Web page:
Breast cancer screening among adult women--Behavioral Risk Factor Surveillance System, United States, 2010.

Division of Cancer Prevention and Control, National Center for Chronic Disease Prevention and Health Promotion, CDC, 2858 Woodcock Boulevard, Atlanta, GA 30341, USA.
MMWR. Morbidity and mortality weekly report 06/2012; 61 Suppl:46-50.
Source: PubMed

ABSTRACT Breast cancer continues to have a substantial impact on the health of women in the United States. It is the most commonly diagnosed cancer (excluding skin cancers) among women, with more than 210,000 new cases diagnosed in 2008 (the most recent year for which data are available). Incidence rates are highest among white women at 122.6 per 100,000, followed by blacks at 118 per 100,000, Hispanics at 92.8, Asian/Pacific Islanders at 87.9, and American Indian/Alaskan Natives at 65.6. Although deaths from breast cancer have been declining in recent years, it has remained the second leading cause of cancer deaths for women since the late 1980s with >40,000 deaths reported in 2008. Although white women are more likely to receive a diagnosis of breast cancer, black women are more likely to die from breast cancer than women of any other racial/ethnic group. In addition, studies have demonstrated that nonwhite minority women tend to have a more advanced stage of disease at the time of diagnosis. Breast cancer also occurs more often among women aged ≥50 years, those with first-degree family members with breast cancer, and those who have certain genetic mutations. Understanding who is at risk for breast cancer helps inform guidelines for who should get screened for breast cancer.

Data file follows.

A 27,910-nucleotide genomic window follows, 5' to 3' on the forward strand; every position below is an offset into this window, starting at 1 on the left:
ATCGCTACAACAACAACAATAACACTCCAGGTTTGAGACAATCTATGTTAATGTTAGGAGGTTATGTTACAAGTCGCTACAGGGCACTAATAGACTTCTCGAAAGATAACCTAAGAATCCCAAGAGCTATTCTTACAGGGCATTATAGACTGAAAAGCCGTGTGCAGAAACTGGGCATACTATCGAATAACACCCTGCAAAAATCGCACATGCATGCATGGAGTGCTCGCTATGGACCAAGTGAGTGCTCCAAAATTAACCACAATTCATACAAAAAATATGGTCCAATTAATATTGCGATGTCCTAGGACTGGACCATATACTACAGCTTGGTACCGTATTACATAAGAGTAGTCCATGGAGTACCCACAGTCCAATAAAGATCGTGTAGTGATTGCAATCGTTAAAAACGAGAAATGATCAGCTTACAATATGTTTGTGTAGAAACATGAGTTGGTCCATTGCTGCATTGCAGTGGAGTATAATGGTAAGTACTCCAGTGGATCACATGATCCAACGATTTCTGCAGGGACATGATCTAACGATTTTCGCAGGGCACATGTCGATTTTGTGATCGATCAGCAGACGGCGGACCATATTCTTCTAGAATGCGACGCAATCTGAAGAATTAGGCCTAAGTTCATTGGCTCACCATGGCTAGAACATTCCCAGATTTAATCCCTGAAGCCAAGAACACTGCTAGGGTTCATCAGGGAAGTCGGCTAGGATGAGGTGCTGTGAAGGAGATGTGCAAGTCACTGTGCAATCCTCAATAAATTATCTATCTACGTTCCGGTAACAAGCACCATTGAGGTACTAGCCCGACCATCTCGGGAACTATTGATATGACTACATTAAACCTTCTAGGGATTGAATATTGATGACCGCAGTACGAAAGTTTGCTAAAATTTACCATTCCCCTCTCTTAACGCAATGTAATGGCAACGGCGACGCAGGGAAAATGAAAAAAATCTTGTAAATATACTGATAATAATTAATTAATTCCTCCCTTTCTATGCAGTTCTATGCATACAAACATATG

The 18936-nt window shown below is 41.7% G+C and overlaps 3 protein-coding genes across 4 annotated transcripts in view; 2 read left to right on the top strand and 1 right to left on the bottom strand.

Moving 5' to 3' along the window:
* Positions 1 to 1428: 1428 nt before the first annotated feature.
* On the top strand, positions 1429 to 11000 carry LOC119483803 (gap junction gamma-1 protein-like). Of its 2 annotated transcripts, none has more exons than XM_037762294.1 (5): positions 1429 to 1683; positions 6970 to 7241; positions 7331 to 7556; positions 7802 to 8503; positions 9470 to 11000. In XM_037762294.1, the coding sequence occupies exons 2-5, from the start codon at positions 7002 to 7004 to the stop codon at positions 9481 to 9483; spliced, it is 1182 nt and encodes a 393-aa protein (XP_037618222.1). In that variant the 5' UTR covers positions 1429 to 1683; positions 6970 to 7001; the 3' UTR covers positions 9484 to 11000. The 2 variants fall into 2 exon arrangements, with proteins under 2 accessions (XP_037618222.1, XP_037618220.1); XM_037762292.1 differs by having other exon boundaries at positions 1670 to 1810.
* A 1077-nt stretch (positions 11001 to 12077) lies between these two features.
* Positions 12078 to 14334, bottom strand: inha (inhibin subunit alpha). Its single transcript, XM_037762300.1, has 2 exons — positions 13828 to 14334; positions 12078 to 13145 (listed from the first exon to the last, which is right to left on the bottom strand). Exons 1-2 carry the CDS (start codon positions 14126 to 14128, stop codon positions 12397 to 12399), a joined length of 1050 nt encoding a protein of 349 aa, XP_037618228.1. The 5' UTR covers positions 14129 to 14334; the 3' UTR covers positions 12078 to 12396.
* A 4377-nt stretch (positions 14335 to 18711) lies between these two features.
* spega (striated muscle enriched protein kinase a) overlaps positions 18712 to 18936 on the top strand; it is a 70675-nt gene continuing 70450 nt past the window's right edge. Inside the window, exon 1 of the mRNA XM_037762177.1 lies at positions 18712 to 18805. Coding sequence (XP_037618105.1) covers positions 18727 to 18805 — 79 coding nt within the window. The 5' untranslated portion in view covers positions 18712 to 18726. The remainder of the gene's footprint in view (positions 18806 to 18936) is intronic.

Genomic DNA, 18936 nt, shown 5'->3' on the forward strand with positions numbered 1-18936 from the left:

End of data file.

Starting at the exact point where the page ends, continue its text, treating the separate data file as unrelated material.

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    ABSTRACT: To determine whether the availability of mammography resources affected breast cancer incidence rates, stage of disease at initial diagnosis, mortality rates and/or mortality-to-incidence ratios throughout Mississippi. Mammography facilities were geocoded and the numbers of residents residing within a thirty minute drive of a mammography facility were calculated. Other data were extracted from the Mississippi Cancer Registry, the U.S. Census, and the Mississippi Behavioral Risk Factor Surveillance Survey (BRFSS). There were no statistically-significant differences between breast cancer incidence rates in Black versus White females in Mississippi; however, there were significant differences in the use of mammography, percentages of advanced-stage initial diagnoses, mortality rates, and mortality-to-incidence ratios, where Black females fared worse in each category. No statistically-significant correlations were observed between breast cancer outcomes and the availability of mammography facilities. The use of mammography was negatively correlated with advanced stage of disease at initial diagnosis. By combining Black and White subsets, a correlation between mammography use and improved survival was detected; this was not apparent in either subset alone. There was also a correlation between breast cancer mortality-to-incidence ratios and the percentage of the population living below the poverty level. The accessibility and use of mammography resources has a greater impact on breast cancer in Mississippi than does the geographic resource distribution per se. Therefore, intensified mammography campaigns to reduce the percentage of advanced-stage breast cancers initially diagnosed in Black women, especially in communities with high levels of poverty, are warranted in Mississippi.